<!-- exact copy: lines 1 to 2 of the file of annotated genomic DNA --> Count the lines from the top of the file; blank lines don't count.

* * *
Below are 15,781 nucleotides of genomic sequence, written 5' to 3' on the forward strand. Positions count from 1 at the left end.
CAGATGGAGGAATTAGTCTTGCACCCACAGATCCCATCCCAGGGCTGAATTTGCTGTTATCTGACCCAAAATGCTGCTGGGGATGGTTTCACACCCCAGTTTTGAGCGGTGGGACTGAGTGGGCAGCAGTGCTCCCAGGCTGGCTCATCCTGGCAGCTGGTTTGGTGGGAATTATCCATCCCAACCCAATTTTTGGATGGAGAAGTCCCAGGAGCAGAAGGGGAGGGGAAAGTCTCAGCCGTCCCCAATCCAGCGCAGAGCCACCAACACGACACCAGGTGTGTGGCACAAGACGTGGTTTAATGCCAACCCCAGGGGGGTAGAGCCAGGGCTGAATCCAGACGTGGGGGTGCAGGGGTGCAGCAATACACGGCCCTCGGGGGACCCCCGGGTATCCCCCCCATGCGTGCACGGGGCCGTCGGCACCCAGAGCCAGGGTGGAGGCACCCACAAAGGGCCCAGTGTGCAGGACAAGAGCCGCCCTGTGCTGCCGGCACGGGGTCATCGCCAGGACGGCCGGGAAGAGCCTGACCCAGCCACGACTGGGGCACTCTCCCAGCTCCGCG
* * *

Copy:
Below are 15,781 nucleotides of genomic sequence, written 5' to 3' on the forward strand. Positions count from 1 at the left end.
CAGATGGAGGAATTAGTCTTGCACCCACAGATCCCATCCCAGGGCTGAATTTGCTGTTATCTGACCCAAAATGCTGCTGGGGATGGTTTCACACCCCAGTTTTGAGCGGTGGGACTGAGTGGGCAGCAGTGCTCCCAGGCTGGCTCATCCTGGCAGCTGGTTTGGTGGGAATTATCCATCCCAACCCAATTTTTGGATGGAGAAGTCCCAGGAGCAGAAGGGGAGGGGAAAGTCTCAGCCGTCCCCAATCCAGCGCAGAGCCACCAACACGACACCAGGTGTGTGGCACAAGACGTGGTTTAATGCCAACCCCAGGGGGGTAGAGCCAGGGCTGAATCCAGACGTGGGGGTGCAGGGGTGCAGCAATACACGGCCCTCGGGGGACCCCCGGGTATCCCCCCCATGCGTGCACGGGGCCGTCGGCACCCAGAGCCAGGGTGGAGGCACCCACAAAGGGCCCAGTGTGCAGGACAAGAGCCGCCCTGTGCTGCCGGCACGGGGTCATCGCCAGGACGGCCGGGAAGAGCCTGACCCAGCCACGACTGGGGCACTCTCCCAGCTCCGCG